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Inside California Education: Bob Hoover Academy

Inside California Education: Bob Hoover Academy


(Plane engine starting) Carol: I’m a flight instructor
for the Bob Hoover Academy. They’re fragile students,
some of them can have a lot of trouble at home. Their environment is
not necessarily good. The main purpose of the
program is to get the children
through high school. Not necessarily make
pilots out of them. “Clear!” (Plane engine starting) Dulce: I’d never
been on a plane, ever. Because like, I’m
really terrified of heights. And like the school told
me, that’s how the school is going to work. If you don’t get
your first flight you, then won’t be
able to do anything, like you have to get
your first flight. And I had to like
conquer my fears. Carol: Clear takeoff
26. Looking 757 Kilo Foxtrot. Now with the throttle.
Move positive. Full power. Push it all the
way to the wall. Dulce: When you’re up there
you feel free like a bird, you know. Dr. Kotowski: The Bob Hoover
Academy has just been a tremendous asset to the
Monterey County Office of Education, to our students
who are most at risk, who need to have an
opportunity in life. Because flight lifts you
up, not only in the air, but also in what is possible
for you in your life. And I think that’s the
greatest asset of the program, is that our
students can see that they, too, can soar to boundless
heights in whatever they choose to do. Sean: What a wise old man
told me a long time ago: No matter how rich you
are or famous you are, you’re not relevant
unless you’re giving back. And this is my
way of giving back. Sean: My name is
Sean D. Tucker, and I fly upside down
for a living. I travel across North
America and perform in front of about six
million people a year. I tumble and flip and
twirl through the sky. I’m in the third dimension. I fall backwards for eight,
900 feet under control, recover, and I
provide thrills. Salinas is my hometown. This is where I’m from. I’m very proud of
this community, such a beautiful
valley, it’s so lush, there’s so much
abundance here. But we do have an issue,
and it’s called gangs. ♪♪ Diego: If you want to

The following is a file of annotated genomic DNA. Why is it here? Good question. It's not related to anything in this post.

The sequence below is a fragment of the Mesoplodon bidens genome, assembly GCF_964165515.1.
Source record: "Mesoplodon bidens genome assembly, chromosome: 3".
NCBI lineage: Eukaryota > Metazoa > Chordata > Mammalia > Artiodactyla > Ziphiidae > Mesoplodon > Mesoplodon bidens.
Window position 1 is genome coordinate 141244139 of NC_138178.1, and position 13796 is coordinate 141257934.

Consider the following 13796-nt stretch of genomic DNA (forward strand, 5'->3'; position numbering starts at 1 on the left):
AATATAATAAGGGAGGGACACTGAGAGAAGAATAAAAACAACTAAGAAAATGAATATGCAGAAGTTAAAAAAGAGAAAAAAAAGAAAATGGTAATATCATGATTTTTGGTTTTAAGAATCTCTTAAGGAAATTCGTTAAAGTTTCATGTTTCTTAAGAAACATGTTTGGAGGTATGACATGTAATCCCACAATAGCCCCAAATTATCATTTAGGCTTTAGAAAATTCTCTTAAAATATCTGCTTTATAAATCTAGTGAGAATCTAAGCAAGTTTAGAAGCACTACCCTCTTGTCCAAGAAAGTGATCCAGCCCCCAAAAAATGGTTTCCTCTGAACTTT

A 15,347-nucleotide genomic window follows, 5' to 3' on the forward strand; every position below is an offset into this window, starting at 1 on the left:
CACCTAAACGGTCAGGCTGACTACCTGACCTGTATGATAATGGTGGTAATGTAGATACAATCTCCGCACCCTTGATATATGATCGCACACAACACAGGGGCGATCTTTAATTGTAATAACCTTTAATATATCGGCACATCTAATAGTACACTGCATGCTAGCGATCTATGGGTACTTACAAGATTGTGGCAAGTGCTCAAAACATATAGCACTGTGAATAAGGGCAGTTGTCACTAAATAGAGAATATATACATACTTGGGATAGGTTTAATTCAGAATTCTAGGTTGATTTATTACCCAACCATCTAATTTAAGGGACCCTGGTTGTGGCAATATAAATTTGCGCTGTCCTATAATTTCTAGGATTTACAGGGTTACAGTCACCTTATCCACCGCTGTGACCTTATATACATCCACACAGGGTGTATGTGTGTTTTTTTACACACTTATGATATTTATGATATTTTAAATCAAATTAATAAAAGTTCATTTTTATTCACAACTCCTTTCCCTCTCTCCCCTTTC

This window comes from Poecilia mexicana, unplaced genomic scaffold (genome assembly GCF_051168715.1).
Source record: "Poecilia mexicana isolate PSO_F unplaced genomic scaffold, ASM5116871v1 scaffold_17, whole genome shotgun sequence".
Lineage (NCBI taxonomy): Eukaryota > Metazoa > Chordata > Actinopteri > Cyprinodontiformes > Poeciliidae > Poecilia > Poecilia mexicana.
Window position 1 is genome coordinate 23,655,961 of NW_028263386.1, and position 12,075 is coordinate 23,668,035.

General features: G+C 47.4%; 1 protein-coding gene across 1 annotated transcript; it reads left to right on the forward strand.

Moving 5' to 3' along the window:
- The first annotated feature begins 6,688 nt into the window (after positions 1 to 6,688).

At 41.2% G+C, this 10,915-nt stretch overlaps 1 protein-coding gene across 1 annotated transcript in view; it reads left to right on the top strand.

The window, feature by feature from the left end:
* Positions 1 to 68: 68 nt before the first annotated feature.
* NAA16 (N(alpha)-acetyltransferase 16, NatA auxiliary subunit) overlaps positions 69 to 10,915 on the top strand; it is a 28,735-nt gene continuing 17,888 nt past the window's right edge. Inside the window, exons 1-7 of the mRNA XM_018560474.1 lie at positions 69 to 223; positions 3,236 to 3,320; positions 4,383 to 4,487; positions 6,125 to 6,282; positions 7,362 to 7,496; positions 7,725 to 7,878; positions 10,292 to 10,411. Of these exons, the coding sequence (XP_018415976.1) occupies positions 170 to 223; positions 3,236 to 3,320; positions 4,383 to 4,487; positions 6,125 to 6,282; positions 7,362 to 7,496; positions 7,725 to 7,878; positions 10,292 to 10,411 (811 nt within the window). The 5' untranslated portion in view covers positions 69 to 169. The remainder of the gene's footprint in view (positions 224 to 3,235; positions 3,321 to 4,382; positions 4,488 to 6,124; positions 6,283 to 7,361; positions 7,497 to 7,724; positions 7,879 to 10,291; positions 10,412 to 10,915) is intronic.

become someone in life, you have to be a
known gang member. So that’s what I
got into the path. I wanted to be
known as a gang member, nothing but gangs. Sean: You know, gangs
are very seductive. It’s a community. And it’s a safe place. And it’s cool. This is more seductive. Diego: I found out
about this opportunity. At first it was like, OK,
this is going to be hard, I don’t want to
be doing this. But then I tell myself that
if I change my attitude and I change the way I think, I
can be able to be flying. Every time I go up in
the air and I look down, I tell myself, wow, look
at I’m actually flying. Sean: The Department of
Education Monterey County has courage. This is an
out-of-the-box program. We’re actually teaching
kids younger than 18 to fly? And let them
solo an airplane? That takes courage
to take that risk. So I fund this, I fund
only the flight program. I’ve partnered with
them, and I have to go raise money. And this can be replicated
in other communities, but it’s gotta
be a partnership. Carol: Your first job as
pilot in command is fly the airplane. First thing in
an emergency is, get your best glide. Dr. Kotowski: The program is
very structured and so the students have to go from
one level to the next level. And as they proceed
through the program, there’s a process of
formation that’s actually occurring in their lives. They’re learning that they
can accomplish great things if they have the commitment
and the perseverance and they follow through. Carol: They learn about
systems of the airplane. They learn about the
four forces of flight, they learn how to
do a pre-flight, they learn the controls. Then we get in the airplane,
go out there and work what we talked about. Then we come home and talk
about what we did and how we could make it
better next time. We’re aiming them
to solo an airplane, and that means that
they have the confidence, and the instructor
had the confidence, that we can go out,
we fly a little bit, make sure you’re
greased up, ready to go, and then I jump out. And then you do three
landings and take-offs by yourself. Emilio: You gotta
take everything serious. You can’t mess around. I feel like being in
this program helps me a lot because I stay focused on my
main thing – which is like I want to fly. I’ve been wanting to do that
since I was a little kid. Before coming here, I had
dropped out of school and I was working construction. That’s not what I
wanted to do my whole life, you know? So I decided to come
back and follow my dream. Dr. Kotowski: They have come
from some very challenging backgrounds. And they have had
failures in their lives. Then they enter into this
program and there’s hope. There’s hope for
what they can do. Emilio: It’s changed
a lot, like my life, because I feel like I’m
actually getting to where I want to be in life. Dulce: Before this program,
I struggled with what to after high school if I
wanted to go to college. I see myself I wanted to be
a pilot or mechanic or both. Diego: Everyone cares about
what you’re going to do with your life. What you want to
become, somebody in life. Getting paid. Not stealing cars,
not doing this or that. You get paid
$120,000 salary? Cool with me. Sean: To see that
transformation is, is unbelievable, to see
them finally get that ‘aha’ moment. They go, “I’m relevant.” “I’m worthy,” and
that’s powerful. ♪♪ Narr: The Bob Hoover
Academy is named after Bob Hoover, the famous air show
pilot who flew until his retirement in the 1990s. Students at the academy work
toward a high school diploma while also learning to fly. The core curriculum
ties into aviation through lessons in
history, aero-science, engineering,
math and English.

Comments (1)

  1. Great program. Loved the great Bob Hoover.

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